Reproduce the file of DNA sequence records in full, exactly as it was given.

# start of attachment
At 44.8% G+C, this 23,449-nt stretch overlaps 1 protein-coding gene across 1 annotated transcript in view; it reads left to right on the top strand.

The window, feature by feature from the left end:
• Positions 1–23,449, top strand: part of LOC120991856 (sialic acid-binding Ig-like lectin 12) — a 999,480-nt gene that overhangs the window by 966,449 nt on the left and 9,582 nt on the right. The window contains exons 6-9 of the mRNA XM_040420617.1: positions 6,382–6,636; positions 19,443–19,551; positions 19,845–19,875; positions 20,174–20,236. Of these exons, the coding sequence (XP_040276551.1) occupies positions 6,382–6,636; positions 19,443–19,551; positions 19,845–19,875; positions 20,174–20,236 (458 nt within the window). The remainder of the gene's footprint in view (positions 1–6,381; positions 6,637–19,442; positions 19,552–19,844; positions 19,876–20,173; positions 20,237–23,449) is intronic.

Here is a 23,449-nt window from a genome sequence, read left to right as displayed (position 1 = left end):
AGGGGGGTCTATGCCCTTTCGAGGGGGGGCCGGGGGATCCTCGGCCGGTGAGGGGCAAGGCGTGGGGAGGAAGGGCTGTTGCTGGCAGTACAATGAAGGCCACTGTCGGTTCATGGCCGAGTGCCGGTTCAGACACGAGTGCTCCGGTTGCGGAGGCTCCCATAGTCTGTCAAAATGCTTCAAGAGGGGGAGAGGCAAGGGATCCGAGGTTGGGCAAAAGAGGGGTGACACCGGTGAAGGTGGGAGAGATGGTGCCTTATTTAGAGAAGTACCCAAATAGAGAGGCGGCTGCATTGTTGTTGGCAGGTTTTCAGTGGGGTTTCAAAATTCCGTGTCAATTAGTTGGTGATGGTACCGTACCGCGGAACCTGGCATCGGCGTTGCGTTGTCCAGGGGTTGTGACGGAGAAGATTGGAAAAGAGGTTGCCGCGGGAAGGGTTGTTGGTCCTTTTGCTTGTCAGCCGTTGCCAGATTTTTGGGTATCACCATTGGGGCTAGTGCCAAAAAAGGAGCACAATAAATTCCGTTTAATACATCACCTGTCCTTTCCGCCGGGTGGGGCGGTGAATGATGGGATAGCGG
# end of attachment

At 44.8% G+C, this 23,449-nt stretch overlaps 1 protein-coding gene across 1 annotated transcript in view; it reads left to right on the top strand.

The window, feature by feature from the left end:
• Positions 1–23,449, top strand: part of LOC120991856 (sialic acid-binding Ig-like lectin 12) — a 999,480-nt gene that overhangs the window by 966,449 nt on the left and 9,582 nt on the right. The window contains exons 6-9 of the mRNA XM_040420617.1: positions 6,382–6,636; positions 19,443–19,551; positions 19,845–19,875; positions 20,174–20,236. Of these exons, the coding sequence (XP_040276551.1) occupies positions 6,382–6,636; positions 19,443–19,551; positions 19,845–19,875; positions 20,174–20,236 (458 nt within the window). The remainder of the gene's footprint in view (positions 1–6,381; positions 6,637–19,442; positions 19,552–19,844; positions 19,876–20,173; positions 20,237–23,449) is intronic.

Here is a 23,449-nt window from a genome sequence, read left to right as displayed (position 1 = left end):
AGGGGGGTCTATGCCCTTTCGAGGGGGGGCCGGGGGATCCTCGGCCGGTGAGGGGCAAGGCGTGGGGAGGAAGGGCTGTTGCTGGCAGTACAATGAAGGCCACTGTCGGTTCATGGCCGAGTGCCGGTTCAGACACGAGTGCTCCGGTTGCGGAGGCTCCCATAGTCTGTCAAAATGCTTCAAGAGGGGGAGAGGCAAGGGATCCGAGGTTGGGCAAAAGAGGGGTGACACCGGTGAAGGTGGGAGAGATGGTGCCTTATTTAGAGAAGTACCCAAATAGAGAGGCGGCTGCATTGTTGTTGGCAGGTTTTCAGTGGGGTTTCAAAATTCCGTGTCAATTAGTTGGTGATGGTACCGTACCGCGGAACCTGGCATCGGCGTTGCGTTGTCCAGGGGTTGTGACGGAGAAGATTGGAAAAGAGGTTGCCGCGGGAAGGGTTGTTGGTCCTTTTGCTTGTCAGCCGTTGCCAGATTTTTGGGTATCACCATTGGGGCTAGTGCCAAAAAAGGAGCACAATAAATTCCGTTTAATACATCACCTGTCCTTTCCGCCGGGTGGGGCGGTGAATGATGGGATAGCGG